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U.S. Women’s Water Polo Team Heads Into Olympic Qualification Game With 5-0 Record

By Craig Bohnert | March 25, 2016, 4:55 p.m. (ET)

Ashleigh Johnson makes a save against Japan at the Olympic Qualification Tournament on March 21, 2016 in Gouda, Netherlands.

The juggernaut U.S. women’s water polo team won Group A with an unblemished 5-0 record, and has moved to within one win of earning its spot at the Rio 2016 Olympic Games.

Team USA must advance to the semifinal round of the Olympic Qualification Tournament in Gouda, Netherlands, in order to secure a trip to Rio and the opportunity to defend its 2012 Olympic championship. The U.S. women will face France, the fourth-place team from Group B, in Saturday’s quarterfinal round.

The world’s No. 1 team lived up to its ranking, rolling through a challenging group that included 2008 Olympic champion Spain, continental rival Canada and a Greek side that showed its mettle by defeating the Spaniards in its opening game. Employing a strategy to break on top early, the Americans never trailed in their five matches and were tied only once, when Spain drew even at 2-2 in the first quarter of their contest. The U.S. side closed out Group A with a staggering 80-22 goal differential, the most of any team in the tournament. By comparison, Italy, the winner of Group B, had a goal differential of 56-18.

The Americans spread the scoring around the roster, with three players reaching double digits in five games and 11 players scoring at least two goals. Kiley Neushul and Makenzie Fischer, both seeking their first trip to the Olympic Games, scored 12 goals apiece while Maggie Steffens, Most Valuable Player of the London 2012 Olympic Games, found the net 11 times. The U.S. power play offense recorded 20 goals in 33 opportunities for a .606 efficiency while holding opponents to only 10 goals in 33 chances, a .303 percentage.

The quarterfinal match can be viewed live on the NBC Live Extra app at 7 a.m. ET and will be televised on NBC Sports Network beginning at 4:30 p.m. ET.

Here’s how each of the U.S. matches in group play went down:

Game 1 – USA 18, Japan 1
Team USA took control of this match early as two-time Olympic medalist Kami Craig scored the first of her three goals a mere 17 seconds into the match. Seven Americans had a multi-goal game, led by Neushul’s four tallies. The U.S. scored on both of its penalty shots and found the goal on four of six power plays. Defensively, the U.S. permitted only nine shots. In two meetings between the two teams in the span of a month, the United States has yielded only three goals to the Japanese side, posting a 19-2 final in the Intercontinental Tournament earlier in the year.

Game 2 – USA 14, Canada 7
The U.S. used back-to-back opening goals by Fischer to surge to a 3-0 advantage in the first quarter, only to allow the Canadians to draw back to within one, 3-2. Cranking up their game, the Americans dug in on defense and goals by Kaleigh Gilchrist and Neushul made the margin 5-2 at the first intermission. Neushul added another as the second quarter opened, and the Americans never looked back, taking a 7-3 lead into halftime and building to 9-3 at the end of three. The U.S was more efficient on power plays, converting four of seven chances against Canada’s three out of eight opportunities.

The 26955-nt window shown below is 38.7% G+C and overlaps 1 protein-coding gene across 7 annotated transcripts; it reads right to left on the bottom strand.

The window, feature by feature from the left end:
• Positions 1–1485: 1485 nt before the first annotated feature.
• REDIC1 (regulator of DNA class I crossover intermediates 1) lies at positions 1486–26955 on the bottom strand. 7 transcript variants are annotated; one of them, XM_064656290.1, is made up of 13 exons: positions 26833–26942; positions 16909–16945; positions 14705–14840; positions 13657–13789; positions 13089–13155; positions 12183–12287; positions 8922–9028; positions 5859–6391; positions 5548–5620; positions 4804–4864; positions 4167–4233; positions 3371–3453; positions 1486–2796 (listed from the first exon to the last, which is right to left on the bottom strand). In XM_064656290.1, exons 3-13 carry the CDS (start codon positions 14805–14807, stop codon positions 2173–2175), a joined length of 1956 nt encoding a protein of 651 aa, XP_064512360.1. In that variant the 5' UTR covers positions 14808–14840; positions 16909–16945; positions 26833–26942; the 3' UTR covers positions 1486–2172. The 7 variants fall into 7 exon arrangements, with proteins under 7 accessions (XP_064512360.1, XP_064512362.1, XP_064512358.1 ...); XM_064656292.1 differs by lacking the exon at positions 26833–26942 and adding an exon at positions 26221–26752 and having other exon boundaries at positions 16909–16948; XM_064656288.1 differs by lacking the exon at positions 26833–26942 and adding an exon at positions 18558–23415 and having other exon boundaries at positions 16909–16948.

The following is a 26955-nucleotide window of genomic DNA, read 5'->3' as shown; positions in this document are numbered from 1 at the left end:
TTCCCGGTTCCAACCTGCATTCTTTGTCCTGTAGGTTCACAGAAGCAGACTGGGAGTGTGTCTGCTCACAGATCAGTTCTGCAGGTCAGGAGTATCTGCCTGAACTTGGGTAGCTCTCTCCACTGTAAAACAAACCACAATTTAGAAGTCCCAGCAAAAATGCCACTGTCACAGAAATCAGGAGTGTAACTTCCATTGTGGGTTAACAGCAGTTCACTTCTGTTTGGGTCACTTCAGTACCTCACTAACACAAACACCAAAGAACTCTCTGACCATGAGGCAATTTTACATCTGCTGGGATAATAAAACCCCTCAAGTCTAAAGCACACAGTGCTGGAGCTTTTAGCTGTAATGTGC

Game 3 – USA 8, Spain 6
The much-anticipated rematch between the last two Olympic champions lived up to its billing. In a physical match with the top spot in the group table on the line, Fischer had the hot hand for the U.S., scoring half of the team’s eight goals. The Americans followed the script that has worked for them in Gouda, jumping out to an early lead on Rachel Fattal’s goal in the first minute. After Fischer’s first goal, Spain pulled even for a 2-2 score at the end of the first quarter. The U.S. led 6-3 at halftime, but Spain found the net twice to pull to within one, 6-5, before Fischer put the game out of reach with back-to-back goals for an 8-5 lead. The Americans scored on three of seven power plays, and their short-handed defense allowed only two goals in 10 tries to the Spaniards. Ashleigh Johnson was stout in goal, making 12 saves.

Game 4 – USA 15, Greece 7
Once again, the U.S. side jumped to an early lead and cruised to the victory, locking down the top spot in the group and ensuring advancement to the quarterfinals, where a win will secure a spot in Rio. Holding a 10-4 lead at halftime, the Americans spent the second half working their offense, patiently working the ball and finding the gaps in the Greek defense.

Game 5 – USA 25, South Africa 1
Team USA completed its roll through pool play with a 25-1 victory over South Africa, the highest offensive output of the tournament. Steffens, the 2012 FINA Player of the Year, single-handedly put the South Africans away in the first 2:20 of the match with three of her four goals. Leading 7-0 after the first quarter, the U.S. did not lift its foot off the gas, pushing the halftime advantage to 13-0. South Africa spoiled the shutout, slipping one past the U.S. defense in the fourth quarter to make the score 22-1. Steffens, K.K. Clark and Maddie Musselman accounted for 12 goals, while Gilchrist had three and Fischer, Craig and Aria Fischer each contributed a pair.

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Kiley Neushul

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Makenzie Fischer